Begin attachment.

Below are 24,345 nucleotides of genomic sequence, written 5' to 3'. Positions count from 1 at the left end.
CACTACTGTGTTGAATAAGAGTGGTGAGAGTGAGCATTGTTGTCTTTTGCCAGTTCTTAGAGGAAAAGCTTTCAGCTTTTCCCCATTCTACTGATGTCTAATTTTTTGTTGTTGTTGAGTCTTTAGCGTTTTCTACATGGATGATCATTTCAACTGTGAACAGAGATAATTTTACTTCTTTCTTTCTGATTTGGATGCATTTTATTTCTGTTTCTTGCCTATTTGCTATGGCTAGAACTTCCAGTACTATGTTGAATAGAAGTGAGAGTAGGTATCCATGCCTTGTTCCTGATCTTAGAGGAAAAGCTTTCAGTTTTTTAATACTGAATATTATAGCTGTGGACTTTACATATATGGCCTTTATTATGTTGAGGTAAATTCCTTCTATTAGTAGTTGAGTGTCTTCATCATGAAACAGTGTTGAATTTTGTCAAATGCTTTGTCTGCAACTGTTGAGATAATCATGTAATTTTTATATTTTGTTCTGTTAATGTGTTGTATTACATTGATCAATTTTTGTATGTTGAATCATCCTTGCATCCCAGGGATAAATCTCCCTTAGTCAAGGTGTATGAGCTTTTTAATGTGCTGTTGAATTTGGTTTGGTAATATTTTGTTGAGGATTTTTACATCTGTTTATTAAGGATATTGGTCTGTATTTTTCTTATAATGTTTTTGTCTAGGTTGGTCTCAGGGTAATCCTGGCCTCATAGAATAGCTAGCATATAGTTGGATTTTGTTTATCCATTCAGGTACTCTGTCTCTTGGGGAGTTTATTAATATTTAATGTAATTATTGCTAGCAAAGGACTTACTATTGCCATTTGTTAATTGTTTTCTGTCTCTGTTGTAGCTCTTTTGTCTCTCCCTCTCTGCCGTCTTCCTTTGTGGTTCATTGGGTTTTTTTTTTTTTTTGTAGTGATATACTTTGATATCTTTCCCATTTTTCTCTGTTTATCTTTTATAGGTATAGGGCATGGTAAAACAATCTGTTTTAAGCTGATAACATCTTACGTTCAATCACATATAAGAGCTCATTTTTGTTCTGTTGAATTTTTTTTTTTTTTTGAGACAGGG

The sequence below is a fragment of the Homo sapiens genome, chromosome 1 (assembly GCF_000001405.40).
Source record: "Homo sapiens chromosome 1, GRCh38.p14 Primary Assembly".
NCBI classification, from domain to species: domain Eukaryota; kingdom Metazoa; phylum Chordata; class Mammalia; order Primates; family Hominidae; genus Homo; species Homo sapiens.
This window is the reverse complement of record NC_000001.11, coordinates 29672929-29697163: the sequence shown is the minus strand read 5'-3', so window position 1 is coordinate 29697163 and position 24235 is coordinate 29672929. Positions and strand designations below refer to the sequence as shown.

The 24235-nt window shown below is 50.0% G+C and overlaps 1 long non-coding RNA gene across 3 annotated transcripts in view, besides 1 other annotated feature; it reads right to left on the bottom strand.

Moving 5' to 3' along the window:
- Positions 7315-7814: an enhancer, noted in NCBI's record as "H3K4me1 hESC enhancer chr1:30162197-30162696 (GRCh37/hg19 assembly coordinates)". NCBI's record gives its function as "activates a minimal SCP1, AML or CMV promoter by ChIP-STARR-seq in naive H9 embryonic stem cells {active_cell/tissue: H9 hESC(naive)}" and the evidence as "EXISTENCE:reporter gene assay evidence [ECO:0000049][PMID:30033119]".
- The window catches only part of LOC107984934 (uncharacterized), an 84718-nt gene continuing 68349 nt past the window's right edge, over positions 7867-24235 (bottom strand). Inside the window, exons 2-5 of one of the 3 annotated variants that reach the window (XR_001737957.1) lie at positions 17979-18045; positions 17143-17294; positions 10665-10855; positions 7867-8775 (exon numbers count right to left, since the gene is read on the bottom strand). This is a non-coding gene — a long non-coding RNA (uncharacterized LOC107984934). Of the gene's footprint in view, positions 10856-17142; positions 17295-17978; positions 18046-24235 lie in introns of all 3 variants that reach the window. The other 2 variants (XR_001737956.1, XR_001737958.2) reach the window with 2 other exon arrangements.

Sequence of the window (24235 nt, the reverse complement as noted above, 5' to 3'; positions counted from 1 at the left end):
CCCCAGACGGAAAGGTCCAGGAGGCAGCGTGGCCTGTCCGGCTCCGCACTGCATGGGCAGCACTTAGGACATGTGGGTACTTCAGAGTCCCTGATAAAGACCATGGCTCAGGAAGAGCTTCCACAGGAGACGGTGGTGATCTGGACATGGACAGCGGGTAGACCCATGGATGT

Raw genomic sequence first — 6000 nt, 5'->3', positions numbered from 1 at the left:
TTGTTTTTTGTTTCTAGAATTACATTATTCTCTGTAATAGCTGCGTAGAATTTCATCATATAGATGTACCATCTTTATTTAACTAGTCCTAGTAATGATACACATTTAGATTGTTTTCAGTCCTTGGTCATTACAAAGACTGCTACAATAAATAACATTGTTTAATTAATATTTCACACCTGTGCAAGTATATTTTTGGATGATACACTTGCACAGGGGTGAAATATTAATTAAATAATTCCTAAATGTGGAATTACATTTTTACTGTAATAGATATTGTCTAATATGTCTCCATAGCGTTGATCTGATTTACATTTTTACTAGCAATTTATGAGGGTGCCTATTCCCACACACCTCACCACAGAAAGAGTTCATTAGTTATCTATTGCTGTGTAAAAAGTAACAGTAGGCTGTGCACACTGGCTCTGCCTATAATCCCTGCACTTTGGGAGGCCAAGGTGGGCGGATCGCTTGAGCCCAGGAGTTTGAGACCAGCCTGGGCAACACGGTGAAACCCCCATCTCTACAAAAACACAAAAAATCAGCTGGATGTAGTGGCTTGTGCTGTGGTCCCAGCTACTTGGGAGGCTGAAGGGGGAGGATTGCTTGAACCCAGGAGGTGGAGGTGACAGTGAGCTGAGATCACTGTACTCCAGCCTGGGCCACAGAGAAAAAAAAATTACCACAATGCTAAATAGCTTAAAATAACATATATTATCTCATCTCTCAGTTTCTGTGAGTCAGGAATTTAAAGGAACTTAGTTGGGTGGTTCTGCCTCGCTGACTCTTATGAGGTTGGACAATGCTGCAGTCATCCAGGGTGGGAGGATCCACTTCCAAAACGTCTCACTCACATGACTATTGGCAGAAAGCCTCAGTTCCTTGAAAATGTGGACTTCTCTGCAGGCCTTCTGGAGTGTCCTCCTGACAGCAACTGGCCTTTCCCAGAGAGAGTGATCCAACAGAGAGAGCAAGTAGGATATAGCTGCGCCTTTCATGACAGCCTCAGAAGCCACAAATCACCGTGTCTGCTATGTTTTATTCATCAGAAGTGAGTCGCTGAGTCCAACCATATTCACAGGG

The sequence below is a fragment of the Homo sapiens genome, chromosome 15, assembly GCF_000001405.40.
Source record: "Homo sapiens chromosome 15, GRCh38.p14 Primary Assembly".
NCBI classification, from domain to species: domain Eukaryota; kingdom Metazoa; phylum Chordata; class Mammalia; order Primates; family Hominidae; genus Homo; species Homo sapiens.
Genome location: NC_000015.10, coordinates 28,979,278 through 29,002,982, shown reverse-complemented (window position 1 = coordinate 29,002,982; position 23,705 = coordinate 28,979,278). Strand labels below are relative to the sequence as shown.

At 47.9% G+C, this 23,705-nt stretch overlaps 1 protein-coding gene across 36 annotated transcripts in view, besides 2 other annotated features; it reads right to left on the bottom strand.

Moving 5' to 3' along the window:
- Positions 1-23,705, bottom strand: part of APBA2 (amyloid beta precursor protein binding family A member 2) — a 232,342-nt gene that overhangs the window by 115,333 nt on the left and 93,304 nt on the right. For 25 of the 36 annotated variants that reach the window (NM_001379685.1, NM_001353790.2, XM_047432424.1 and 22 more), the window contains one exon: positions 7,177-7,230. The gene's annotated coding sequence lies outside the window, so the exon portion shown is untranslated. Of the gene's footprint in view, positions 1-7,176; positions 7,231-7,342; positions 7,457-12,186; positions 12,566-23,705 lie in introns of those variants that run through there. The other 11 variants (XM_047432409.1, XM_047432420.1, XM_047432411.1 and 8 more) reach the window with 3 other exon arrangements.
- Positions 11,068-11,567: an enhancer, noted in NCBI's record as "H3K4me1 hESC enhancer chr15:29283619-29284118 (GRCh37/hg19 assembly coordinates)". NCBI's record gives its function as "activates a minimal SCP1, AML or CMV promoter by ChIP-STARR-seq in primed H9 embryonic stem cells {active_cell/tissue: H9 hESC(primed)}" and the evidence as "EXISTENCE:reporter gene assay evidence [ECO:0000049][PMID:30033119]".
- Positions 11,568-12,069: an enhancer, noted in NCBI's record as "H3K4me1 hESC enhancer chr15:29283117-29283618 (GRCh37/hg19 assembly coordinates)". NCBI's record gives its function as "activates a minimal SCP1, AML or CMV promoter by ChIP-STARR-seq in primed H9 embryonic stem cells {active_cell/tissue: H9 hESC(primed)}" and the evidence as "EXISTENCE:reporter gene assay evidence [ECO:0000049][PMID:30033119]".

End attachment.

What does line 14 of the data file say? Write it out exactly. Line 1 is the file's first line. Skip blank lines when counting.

TTGTTTTTTGTTTCTAGAATTACATTATTCTCTGTAATAGCTGCGTAGAATTTCATCATATAGATGTACCATCTTTATTTAACTAGTCCTAGTAATGATACACATTTAGATTGTTTTCAGTCCTTGGTCATTACAAAGACTGCTACAATAAATAACATTGTTTAATTAATATTTCACACCTGTGCAAGTATATTTTTGGATGATACACTTGCACAGGGGTGAAATATTAATTAAATAATTCCTAAATGTGGAATTACATTTTTACTGTAATAGATATTGTCTAATATGTCTCCATAGCGTTGATCTGATTTACATTTTTACTAGCAATTTATGAGGGTGCCTATTCCCACACACCTCACCACAGAAAGAGTTCATTAGTTATCTATTGCTGTGTAAAAAGTAACAGTAGGCTGTGCACACTGGCTCTGCCTATAATCCCTGCACTTTGGGAGGCCAAGGTGGGCGGATCGCTTGAGCCCAGGAGTTTGAGACCAGCCTGGGCAACACGGTGAAACCCCCATCTCTACAAAAACACAAAAAATCAGCTGGATGTAGTGGCTTGTGCTGTGGTCCCAGCTACTTGGGAGGCTGAAGGGGGAGGATTGCTTGAACCCAGGAGGTGGAGGTGACAGTGAGCTGAGATCACTGTACTCCAGCCTGGGCCACAGAGAAAAAAAAATTACCACAATGCTAAATAGCTTAAAATAACATATATTATCTCATCTCTCAGTTTCTGTGAGTCAGGAATTTAAAGGAACTTAGTTGGGTGGTTCTGCCTCGCTGACTCTTATGAGGTTGGACAATGCTGCAGTCATCCAGGGTGGGAGGATCCACTTCCAAAACGTCTCACTCACATGACTATTGGCAGAAAGCCTCAGTTCCTTGAAAATGTGGACTTCTCTGCAGGCCTTCTGGAGTGTCCTCCTGACAGCAACTGGCCTTTCCCAGAGAGAGTGATCCAACAGAGAGAGCAAGTAGGATATAGCTGCGCCTTTCATGACAGCCTCAGAAGCCACAAATCACCGTGTCTGCTATGTTTTATTCATCAGAAGTGAGTCGCTGAGTCCAACCATATTCACAGGG